The hot fish factor

Last year on LIVE we were treated to some exhilarating footage as the anglers played big smallmouth near the boat. Like Davy Hite just said, the fight is only half-way over when the fish appears in the clear water. The dynamic going on here is the light line used by the anglers to fish for smallmouth—shallow or deep. On top of that, the smallmouth here are much stronger. They live in a strong current for their entire lives.

More than once last year, we watched as big smallmouth came to the boat, only to make a hard charge back into deep water. Or clear the surface and make acrobatic leaps. And break off. That’s fun to watch but at that moment it’s when the moment of victory—or defeat—happens.

Call it the hot fish factor. When these smallmouth charging toward the boat, the added strategy to a pattern becomes how the angler handles them.

“When you are using six-pound test it adds another dynamic to the pattern,” said Chris Zaldain, who knows all about the hot fish chapter after four trips to the St. Lawrence River.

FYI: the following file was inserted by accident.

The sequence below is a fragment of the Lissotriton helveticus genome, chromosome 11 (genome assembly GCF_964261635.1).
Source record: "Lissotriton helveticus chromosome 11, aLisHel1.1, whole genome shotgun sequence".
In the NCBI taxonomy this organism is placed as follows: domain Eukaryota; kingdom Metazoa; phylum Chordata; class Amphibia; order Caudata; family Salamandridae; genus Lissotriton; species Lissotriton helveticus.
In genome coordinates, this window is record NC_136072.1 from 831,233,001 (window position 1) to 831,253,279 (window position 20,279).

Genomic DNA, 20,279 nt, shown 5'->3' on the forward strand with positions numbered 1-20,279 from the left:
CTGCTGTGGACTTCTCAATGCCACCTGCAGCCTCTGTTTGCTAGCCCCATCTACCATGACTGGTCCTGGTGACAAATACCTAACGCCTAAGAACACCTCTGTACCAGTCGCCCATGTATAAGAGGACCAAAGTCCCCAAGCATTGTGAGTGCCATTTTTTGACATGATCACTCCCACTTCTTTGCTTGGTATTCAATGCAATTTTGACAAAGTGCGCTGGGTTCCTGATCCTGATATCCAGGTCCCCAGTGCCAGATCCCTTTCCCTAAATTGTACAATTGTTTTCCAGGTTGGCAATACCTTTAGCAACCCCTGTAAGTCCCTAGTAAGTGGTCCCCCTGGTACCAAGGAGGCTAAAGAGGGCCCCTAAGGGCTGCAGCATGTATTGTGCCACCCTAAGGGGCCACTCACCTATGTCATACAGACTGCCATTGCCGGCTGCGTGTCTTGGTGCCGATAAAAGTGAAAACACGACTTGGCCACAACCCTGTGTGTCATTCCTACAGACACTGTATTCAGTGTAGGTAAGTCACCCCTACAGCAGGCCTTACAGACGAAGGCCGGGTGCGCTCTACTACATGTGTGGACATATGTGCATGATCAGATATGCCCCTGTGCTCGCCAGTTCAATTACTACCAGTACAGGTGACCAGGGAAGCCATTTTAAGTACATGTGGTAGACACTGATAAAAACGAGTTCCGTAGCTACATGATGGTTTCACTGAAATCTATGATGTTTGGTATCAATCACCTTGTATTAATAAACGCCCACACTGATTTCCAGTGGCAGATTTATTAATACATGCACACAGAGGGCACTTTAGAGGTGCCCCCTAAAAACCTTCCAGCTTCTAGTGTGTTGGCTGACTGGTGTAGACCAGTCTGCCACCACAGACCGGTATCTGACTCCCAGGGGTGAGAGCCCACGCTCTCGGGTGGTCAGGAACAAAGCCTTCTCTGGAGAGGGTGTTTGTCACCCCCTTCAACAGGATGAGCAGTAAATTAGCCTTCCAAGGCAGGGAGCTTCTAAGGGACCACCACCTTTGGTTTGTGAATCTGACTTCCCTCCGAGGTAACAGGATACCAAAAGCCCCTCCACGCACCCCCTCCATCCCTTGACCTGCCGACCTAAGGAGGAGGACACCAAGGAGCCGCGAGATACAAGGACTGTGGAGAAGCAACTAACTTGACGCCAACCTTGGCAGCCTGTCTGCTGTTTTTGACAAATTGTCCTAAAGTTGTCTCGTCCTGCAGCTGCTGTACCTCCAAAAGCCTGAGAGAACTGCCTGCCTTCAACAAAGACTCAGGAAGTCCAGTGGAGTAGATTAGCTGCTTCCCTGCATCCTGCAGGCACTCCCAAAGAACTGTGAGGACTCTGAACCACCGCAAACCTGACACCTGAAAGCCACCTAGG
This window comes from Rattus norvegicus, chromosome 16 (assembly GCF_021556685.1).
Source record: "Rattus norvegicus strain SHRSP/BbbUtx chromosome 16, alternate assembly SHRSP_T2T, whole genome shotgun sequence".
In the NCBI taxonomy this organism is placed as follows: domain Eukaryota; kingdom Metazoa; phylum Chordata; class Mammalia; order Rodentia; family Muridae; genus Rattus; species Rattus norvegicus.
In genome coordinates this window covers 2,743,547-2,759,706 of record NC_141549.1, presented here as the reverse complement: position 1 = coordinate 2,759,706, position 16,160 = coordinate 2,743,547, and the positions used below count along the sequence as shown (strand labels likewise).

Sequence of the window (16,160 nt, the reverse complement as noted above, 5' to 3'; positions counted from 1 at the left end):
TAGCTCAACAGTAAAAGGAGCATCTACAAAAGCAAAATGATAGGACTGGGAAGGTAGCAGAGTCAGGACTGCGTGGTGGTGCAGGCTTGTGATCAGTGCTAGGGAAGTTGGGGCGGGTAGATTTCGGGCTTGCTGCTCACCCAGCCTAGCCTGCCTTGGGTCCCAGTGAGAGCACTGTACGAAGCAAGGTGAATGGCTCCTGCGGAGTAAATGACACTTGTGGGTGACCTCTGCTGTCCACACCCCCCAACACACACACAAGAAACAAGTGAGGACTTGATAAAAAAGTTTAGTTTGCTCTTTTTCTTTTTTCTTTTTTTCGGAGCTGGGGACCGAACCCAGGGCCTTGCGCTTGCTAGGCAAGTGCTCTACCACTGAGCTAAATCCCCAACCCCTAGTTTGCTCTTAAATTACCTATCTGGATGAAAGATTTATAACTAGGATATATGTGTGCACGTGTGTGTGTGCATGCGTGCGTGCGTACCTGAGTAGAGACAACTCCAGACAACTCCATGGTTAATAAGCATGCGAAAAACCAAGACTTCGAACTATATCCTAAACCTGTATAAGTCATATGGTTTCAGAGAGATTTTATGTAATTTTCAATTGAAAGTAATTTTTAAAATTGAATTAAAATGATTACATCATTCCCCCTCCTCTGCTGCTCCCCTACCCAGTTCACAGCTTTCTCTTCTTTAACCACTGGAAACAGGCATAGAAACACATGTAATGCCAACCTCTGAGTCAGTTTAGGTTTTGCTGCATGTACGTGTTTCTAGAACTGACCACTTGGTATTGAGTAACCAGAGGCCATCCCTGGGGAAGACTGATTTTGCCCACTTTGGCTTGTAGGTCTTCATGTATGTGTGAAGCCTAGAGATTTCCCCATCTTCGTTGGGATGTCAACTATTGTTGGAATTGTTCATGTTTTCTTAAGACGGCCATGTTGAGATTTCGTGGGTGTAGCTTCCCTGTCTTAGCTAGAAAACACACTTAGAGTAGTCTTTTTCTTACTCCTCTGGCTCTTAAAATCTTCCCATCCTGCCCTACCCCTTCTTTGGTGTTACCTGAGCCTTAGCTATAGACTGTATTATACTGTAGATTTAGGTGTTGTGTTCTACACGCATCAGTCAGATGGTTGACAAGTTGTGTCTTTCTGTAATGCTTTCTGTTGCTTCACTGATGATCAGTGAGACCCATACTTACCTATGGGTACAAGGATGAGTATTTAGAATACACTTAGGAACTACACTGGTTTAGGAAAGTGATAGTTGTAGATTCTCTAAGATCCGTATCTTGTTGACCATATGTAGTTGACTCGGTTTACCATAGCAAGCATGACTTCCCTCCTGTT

Zaldain said he’s had two “awesome” tournaments and two really bad tournaments. For the latter, it came down to lost fish at the boat.

“You just cannot lose a fish here, because if you come in with 15 or 18 pounds you cannot go back out there and make up the difference,” he continued. “You’ll need an eight pounder to catch back up.”

The secret to success is challenging for these guys who are used to boat flipping largemouth all season long. There is little play to the match and the angler always wins. Here, not so much.

Yelas starts his day in a big way

It won't take big bass honors at the end of the day, but Jay Yelas is off to a good start. Yelas boated a 4 1/2-pound smallmouth bass at 9:28. Nothing special, right? Just another typical big ol' smallie from the St. Lawrence. (Ha!)

A look back at previous Waddington events

It was 49 degrees at 6 a.m. in Waddington, N.Y., this morning, just another reminder of how much everyone loves coming here in late July and August. But the main attraction, of course, is the smallmouth bass fishing.

This marks the fifth time in the last seven years that the Bassmaster Elite Series has come to the St. Lawrence River. The following is a look a glance at the winners and their winning totals from the previous four tournaments:

2018 Aug. 23-26  95 lbs., 3 oz. Josh Bertrand
2017   July 20-2390 lbs., 3 oz. Kevin VanDam
2015 July 30-Aug. 2 77 lbs., 10 oz. Edwin Evers
2013  Aug. 8-11 88 lbs., 12 oz. Brandon Palaniuk

St. Lawrence forecast

A very nice and comfortable day on the St. Lawrence River as there will be plenty of sun with mild temperatures throughout the day. We'll start off in the mid-60s at 9:00 am for takeoffs and will climb into the upper 70s by the end of the fishing day. Winds will be out of the northeast at 5-10 MPH with dewpoints hanging out in the mid-50s throughout the day.